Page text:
Second, Nickolai, a Tremere antitribu on the run from the events of Mexico City which apparently destroyed the rest of his antitribu line, House Goratrix. As presumably the sole surviving Tremere anti, Nickolai is a member of the Sabbat -- who take their supposed siblinghood even more seriously than House Tremere -- and who's found himself alone and on the run for the first time. Struggling to rise above the paranoid fears of the Beast, he's in the process of coming around to something resembling sentience when we see him in this novel, and we get to hear the story of how he escaped, how he realized his escape was doomed, and what he's doing about it. Also, via Nickolai, we get some very interesting suggestions as to the true nature of Leopold and his relationship to the Eye of Hazimel. Good stuff, all around, without weighing down the novel with a balancing act between metaplot and the story of this one novel itself, which I think is what happened in much of Tzimisce's ruin.
The real character of the novel, though, is Aisling Sturbridge. Regent of the Chantry of the Five Burroughs, in New York City, she is undoubtedly a woman of tremendous personal power, both political, charismatic and magical. However, rather than have her be nothing more than a magical tank in a skirt (I'm sorry, I can't resist the occasional Tzimisce dig), Griffin shows us every possible angle of Aisling over the course of this book, and in so doing, shows us Clan Tremere itself in three vibrant dimensions. Aisling is everything one could hope or fear: vengeful, human, saddened by her past, willing to fight and kill for her present, loyal to her clan but also concerned for the well-being and advancement of those in her charge. At one point or another, Aisling shows us everything that's ever been said -- good and bad -- about Clan Tremere in any book. She'll steal time and power for herself if need be, but she'll sacrifice it for the good of her clan, as well. She's a powerful, but fair and sometimes even lenient leader, but she maintains strict order or else. She's even good at the politics game, knowing how to keep her status within the clan but also how to play herself and her clan off the preconceptions and prejudices of others, such as the Toreador who visits her periodically during the course of the story. Ultimately, Aisling is one of the most interesting and most 3-D of the main characters in this series -- far more so than the wildly insane and thus utterly incomprehensible Sacha Vykos of Tzimisce. I think this is the triumph of the novel, that Griffin does such a wonderful job presenting Aisling and using Aisling to frame every other aspect of the book.
I really don't want to say much here, as I'm afraid I'll blurt out spoilers. Suffice to say, the war with the Sabbat and the Eye of Hazimel are both addressed here, but much like the best moments of those plotlines' mentions in Setite, they're integrated well with the overall story and feel far more natural than other novels have, on occasion, with their annoyingly jarring transitions.
An aspect of the plotting of this novel, though, is well worth discussion. Griffin himself is Irish (if not, he's the most Eirephilic person of whom I've ever heard), and his plotting for this novel follows the traditional hearth-tales style in a very important way: the concept of the story within a story. Using this sort of "capsuling" approach to story design, Griffin moves deftly down the stories of this novel without requiring major sanity-checks along the way. Like a directory-tree in DOS or Unix, the stories are nested one within another, and he uses this to great effect. I had no trouble maintaining the focus of my attention on this novel, despite being a near poster-child for ADD, because much of it was broken up into this encapsulated approach. For example, the story of the Devil is couched in a story about how Aisling's history is known by Talbott and Eva wants to know it, which is couched in the overall story of Aisling's most tumultuous month as Regent, which is couched in the overall Clan Novel storyline. The story of what's been happening to Leopold is, itself, encapsulated both in the story of what happens to Foley, which is itself a part of the story of Aisling's most turbulent month, and in the story of Nickolai, which is implicitly encapsulated in the whole Year of Revelations. It's an interesting approach, and one that works to great effect here. It's a stylistic comment more than anything, I know, but I like it. And it beats me just sitting here telling you what happens, right?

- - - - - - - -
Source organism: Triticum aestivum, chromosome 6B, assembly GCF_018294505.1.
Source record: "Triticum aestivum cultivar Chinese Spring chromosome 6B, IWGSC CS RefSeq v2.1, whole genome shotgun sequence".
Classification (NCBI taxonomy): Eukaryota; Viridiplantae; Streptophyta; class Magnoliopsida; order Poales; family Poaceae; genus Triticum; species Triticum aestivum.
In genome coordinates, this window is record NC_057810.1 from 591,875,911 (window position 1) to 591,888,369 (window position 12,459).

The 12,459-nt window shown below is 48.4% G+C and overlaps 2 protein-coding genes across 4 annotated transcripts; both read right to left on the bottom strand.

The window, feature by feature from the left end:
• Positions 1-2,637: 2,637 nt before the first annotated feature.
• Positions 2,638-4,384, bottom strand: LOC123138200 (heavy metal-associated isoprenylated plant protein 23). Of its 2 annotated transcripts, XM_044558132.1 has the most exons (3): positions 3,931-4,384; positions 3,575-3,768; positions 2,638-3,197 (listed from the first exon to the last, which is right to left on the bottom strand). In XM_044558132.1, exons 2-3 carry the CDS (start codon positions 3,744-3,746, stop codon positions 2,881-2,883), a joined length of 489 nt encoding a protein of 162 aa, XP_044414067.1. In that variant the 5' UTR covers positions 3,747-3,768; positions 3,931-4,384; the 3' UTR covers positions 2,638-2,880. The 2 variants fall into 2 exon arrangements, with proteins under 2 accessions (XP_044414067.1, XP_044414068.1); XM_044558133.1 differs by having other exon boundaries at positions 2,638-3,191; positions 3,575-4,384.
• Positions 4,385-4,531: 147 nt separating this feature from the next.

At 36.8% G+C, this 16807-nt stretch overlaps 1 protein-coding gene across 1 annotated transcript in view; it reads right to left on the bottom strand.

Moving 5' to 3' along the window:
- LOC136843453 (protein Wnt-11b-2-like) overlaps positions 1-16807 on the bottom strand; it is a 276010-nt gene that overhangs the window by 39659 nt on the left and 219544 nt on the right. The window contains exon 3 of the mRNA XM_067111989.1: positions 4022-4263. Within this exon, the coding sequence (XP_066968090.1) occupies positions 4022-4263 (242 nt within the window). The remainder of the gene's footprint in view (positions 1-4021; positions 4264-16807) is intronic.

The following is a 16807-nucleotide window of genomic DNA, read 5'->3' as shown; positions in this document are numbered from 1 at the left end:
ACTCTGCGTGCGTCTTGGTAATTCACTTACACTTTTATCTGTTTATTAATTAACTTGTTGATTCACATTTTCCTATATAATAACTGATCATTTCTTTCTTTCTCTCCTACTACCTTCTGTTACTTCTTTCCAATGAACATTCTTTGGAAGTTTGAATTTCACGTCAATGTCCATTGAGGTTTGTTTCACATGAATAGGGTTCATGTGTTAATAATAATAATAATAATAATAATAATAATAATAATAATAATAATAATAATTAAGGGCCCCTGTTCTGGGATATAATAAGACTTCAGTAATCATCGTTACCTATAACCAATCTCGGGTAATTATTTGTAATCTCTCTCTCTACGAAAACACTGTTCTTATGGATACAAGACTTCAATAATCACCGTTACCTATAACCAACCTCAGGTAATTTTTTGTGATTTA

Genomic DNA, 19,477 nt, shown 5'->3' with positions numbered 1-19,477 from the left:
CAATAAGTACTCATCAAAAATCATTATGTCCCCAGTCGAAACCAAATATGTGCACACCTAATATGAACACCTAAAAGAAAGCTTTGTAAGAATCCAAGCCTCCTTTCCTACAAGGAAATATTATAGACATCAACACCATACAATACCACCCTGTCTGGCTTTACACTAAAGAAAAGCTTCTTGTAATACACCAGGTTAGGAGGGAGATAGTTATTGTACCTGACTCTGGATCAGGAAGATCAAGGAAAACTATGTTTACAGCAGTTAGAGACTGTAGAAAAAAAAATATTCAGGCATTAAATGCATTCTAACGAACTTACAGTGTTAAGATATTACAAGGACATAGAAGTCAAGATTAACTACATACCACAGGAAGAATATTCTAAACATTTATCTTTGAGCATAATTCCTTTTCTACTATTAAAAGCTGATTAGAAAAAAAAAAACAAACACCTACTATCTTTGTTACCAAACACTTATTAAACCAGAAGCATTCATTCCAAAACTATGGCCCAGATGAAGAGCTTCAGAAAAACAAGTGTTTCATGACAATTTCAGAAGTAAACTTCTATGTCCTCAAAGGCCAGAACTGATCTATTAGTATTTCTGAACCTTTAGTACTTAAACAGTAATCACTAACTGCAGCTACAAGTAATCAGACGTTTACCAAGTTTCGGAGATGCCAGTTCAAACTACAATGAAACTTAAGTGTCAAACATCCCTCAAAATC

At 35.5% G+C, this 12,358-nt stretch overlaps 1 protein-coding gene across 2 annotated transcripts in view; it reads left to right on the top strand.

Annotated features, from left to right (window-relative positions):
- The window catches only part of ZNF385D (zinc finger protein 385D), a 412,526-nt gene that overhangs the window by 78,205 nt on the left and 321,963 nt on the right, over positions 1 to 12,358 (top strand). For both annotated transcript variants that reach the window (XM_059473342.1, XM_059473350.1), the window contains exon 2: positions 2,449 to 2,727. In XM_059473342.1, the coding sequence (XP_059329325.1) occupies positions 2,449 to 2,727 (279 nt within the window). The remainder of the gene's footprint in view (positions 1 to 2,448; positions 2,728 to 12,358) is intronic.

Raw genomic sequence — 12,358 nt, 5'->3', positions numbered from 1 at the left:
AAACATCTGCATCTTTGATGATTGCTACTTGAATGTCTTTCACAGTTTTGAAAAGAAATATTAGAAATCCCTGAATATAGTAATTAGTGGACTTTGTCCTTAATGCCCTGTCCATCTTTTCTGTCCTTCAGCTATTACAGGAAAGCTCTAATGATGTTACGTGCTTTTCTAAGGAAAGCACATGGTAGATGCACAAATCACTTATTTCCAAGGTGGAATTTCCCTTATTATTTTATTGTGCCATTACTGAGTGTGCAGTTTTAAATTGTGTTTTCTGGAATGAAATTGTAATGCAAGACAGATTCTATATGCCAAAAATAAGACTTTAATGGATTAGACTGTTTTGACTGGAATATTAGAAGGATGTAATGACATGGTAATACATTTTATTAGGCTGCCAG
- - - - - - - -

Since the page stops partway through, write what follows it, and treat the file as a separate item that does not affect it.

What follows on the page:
That said, though, the ending is probably one of the creepiest moments I've read on the typeset page in some time. It's not as gut-wrenchingly, wonderfully terrible to read as Hesha's utter corruption in Setite, but it's good stuff. Very good stuff.
Also, it continues the pleasant change early in the series, when clan novels actually started being about the clans in question. If you read this book looking for a portrait of the Tremere, you won't be disappointed.
What it All Means
Again, I can't say much here without giving the rest away, though if you read the game supplements that came out in 2000, you already know the answers to much of what happens at the conclusion of this series. Suffice to say, it adds some, without stealing the thunder of the final novel, Nosferatu.